It must be depressing for Kofi Annan, the United Nations-Arab League envoy to Syria, to hear at every turn that the “Annan plan” for resolving the conflict is dead, and that country will soon plunge into a full-fledged sectarian civil war. My impression is that Annan is resolute, and is just now nearing the make-or-break point of his difficult mission. He has sketched out a path of critical steps – including local, regional and global actors – needed to avert all-out war and instead peacefully negotiate future governance arrangements.
I get this impression from talks this week with authoritative sources close to the Annan mission, who underscore the urgency of action to damp down the use of violence across Syria, to start implementing the plan’s points, and to rebuild enough trust for a political negotiation.
Beyond the escalating violence, an added element of urgency is that the international community may not see this as an open-ended process, but might pull the plug soon if violence continues, I was told. Therefore the urgency now is to get all parties to start complying with the six points of the Annan plan, including a cease-fire, release of prisoners and pullback of heavy weapons from urban areas.
This clearly requires pressure from outside parties, which is why the Annan team is exploring possible ways to bring “intense external pressure” on President Bashar Assad’s regime to start complying with the cease-fire terms.
That pressure must come primarily from Russia, but the Annan team is also in touch regularly with others who support Syria, such as Iran and China. The hope is that if the key external parties – in this case the United States and Russia – can reach minimum agreement with others in the international community on the importance of collective action to nudge the parties to comply with the Annan plan, Syria might be spared a devastating explosion of violence that engulfs the whole country and perhaps spills over to neighboring countries.
The recent Houla massacre is a watershed that demands speedy responses from the Syrian government especially, the sources said. Otherwise, those Syrians and international parties that still care to explore a peaceful transition will give up hope and turn to more radical and militant options.
Annan’s team is working on both protagonists as much as it can, trying to get the government to make bold moves, while also nudging the various opposition groups to create some sort of umbrella group that could allow them to define a common approach and vision for the future of Syria, so they would be ready to enter into any talks that might start in the future.
The “Yemen option” that has been floated for nudging Assad out of office, as happened to Yemeni President Ali Abdullah Saleh, seems not relevant at this moment. That’s because the decisive regional or external actor needed to pressure Assad to step down does not exist, while Saudi Arabia played this role in Yemen. Russia is not in the same position vis-a-vis Syria that Saudi Arabia was in Yemen, so the Annan team is focusing instead on forging consensus among key international actors to convince Assad to move boldly.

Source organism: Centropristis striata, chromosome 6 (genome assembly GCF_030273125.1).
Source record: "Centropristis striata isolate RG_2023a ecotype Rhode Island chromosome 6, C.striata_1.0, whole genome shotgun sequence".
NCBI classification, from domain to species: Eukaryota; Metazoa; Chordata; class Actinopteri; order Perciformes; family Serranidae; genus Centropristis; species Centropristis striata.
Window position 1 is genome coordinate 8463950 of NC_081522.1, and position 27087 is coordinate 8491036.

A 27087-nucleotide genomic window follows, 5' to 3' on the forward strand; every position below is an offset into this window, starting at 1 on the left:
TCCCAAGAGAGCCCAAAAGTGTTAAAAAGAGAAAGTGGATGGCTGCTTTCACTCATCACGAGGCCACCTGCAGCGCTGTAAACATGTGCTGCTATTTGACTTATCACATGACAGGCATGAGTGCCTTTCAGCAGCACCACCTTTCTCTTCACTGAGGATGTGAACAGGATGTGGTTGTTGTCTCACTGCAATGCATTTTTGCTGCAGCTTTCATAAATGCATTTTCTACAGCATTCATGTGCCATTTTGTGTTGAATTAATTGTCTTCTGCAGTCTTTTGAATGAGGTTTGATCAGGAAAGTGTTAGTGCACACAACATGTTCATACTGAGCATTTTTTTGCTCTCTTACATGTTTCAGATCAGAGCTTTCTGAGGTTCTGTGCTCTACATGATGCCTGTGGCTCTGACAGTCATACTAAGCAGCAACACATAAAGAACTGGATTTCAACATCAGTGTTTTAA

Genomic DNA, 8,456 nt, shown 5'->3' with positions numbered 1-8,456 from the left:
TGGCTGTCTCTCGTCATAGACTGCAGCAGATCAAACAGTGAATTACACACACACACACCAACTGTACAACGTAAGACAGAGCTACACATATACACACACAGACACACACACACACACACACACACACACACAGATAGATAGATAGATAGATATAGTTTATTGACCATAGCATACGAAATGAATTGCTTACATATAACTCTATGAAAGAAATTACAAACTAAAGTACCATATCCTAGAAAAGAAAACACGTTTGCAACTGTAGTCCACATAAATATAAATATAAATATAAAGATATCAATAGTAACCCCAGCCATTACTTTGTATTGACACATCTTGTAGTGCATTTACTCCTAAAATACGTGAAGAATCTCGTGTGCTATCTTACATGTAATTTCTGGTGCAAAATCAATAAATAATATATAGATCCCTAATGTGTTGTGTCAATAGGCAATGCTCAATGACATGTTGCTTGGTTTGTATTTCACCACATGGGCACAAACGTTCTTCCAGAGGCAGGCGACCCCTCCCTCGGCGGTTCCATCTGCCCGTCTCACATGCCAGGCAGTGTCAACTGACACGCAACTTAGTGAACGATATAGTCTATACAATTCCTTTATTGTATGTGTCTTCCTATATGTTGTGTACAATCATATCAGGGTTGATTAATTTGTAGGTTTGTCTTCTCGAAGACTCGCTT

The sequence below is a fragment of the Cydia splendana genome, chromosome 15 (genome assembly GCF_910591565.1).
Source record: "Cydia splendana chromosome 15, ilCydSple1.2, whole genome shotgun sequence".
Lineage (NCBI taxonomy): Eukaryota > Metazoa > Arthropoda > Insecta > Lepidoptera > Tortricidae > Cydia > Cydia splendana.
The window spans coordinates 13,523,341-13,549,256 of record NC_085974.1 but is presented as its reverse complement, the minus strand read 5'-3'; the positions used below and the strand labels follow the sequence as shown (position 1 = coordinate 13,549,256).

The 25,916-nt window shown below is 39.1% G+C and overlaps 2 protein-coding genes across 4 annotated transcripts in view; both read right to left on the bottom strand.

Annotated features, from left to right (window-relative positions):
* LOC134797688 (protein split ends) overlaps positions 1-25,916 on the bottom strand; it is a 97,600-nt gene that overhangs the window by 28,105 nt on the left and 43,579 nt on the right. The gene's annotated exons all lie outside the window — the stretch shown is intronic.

One encouraging sign has been the U.N. Security Council’s recent resolutions and statements that were supported by all key states, including Russia and China.
Assad could take some immediate steps to make it clear to his own people and the world that he is serious about using the Annan plan to resolve the conflict and move to a new stage of reformed governance in Syria, my sources explained. These could include a substantial release of detainees (in the thousands, not the hundreds, as happened recently), greater access to humanitarian supplies, and pulling troops out of urban and village areas where there is no security issue.
If Russia, the U.S., China and Iran can agree on a minimum level of steps to bring Syria back from the brink of an all-out civil war, then it might be possible to contemplate establishing some sort of contact group-like mechanism of concerned states that also includes players like Turkey, Saudi Arabia, Qatar, Iraq and the European Union.
It is impossible now to get the Syrian government and opposition groups to meet and talk, due to a lack of trust and lack of clarity on whether they each want to negotiate at all. So the most feasible strategy is to focus on getting regional and international parties that play a direct role in Syria to do four things: agree on their common interests, prevent all-out war in Syria, pressure both sides in the conflict to implement the Annan plan, and create transitional mechanisms that protect the interests of all groups and perhaps point the way forward to a stable and peaceful Syria.
Serious talks are under way to explore if regional and global actors might be able to agree on such a mechanism. Annan is said to be encouraged by private conversations he has had with key players, and is not deterred by the fact that these same countries’ public pronouncements can differ. For progress to be achieved I am told, the Annan team feels that “harmony and logic” must be achieved among the three rings of this conflict – domestic, regional and international.
The writer is editor-at-large of the Beirut-based Daily Star newspaper, where this article was published on June 1st, 2012.